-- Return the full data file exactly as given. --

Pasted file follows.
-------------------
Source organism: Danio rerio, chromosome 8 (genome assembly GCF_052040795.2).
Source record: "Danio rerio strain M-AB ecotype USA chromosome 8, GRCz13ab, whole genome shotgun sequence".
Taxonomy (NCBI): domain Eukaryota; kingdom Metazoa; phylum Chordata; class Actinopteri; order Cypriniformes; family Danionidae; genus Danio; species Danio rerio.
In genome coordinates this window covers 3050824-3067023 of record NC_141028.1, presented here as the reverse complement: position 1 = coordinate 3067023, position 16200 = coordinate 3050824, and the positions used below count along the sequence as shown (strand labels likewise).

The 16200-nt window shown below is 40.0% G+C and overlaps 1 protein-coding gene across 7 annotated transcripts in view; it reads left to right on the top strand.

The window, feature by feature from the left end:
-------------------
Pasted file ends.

Source organism: Danio rerio, chromosome 8 (genome assembly GCF_052040795.2).
Source record: "Danio rerio strain M-AB ecotype USA chromosome 8, GRCz13ab, whole genome shotgun sequence".
Taxonomy (NCBI): domain Eukaryota; kingdom Metazoa; phylum Chordata; class Actinopteri; order Cypriniformes; family Danionidae; genus Danio; species Danio rerio.
In genome coordinates this window covers 3050824-3067023 of record NC_141028.1, presented here as the reverse complement: position 1 = coordinate 3067023, position 16200 = coordinate 3050824, and the positions used below count along the sequence as shown (strand labels likewise).

The 16200-nt window shown below is 40.0% G+C and overlaps 1 protein-coding gene across 7 annotated transcripts in view; it reads left to right on the top strand.

The window, feature by feature from the left end: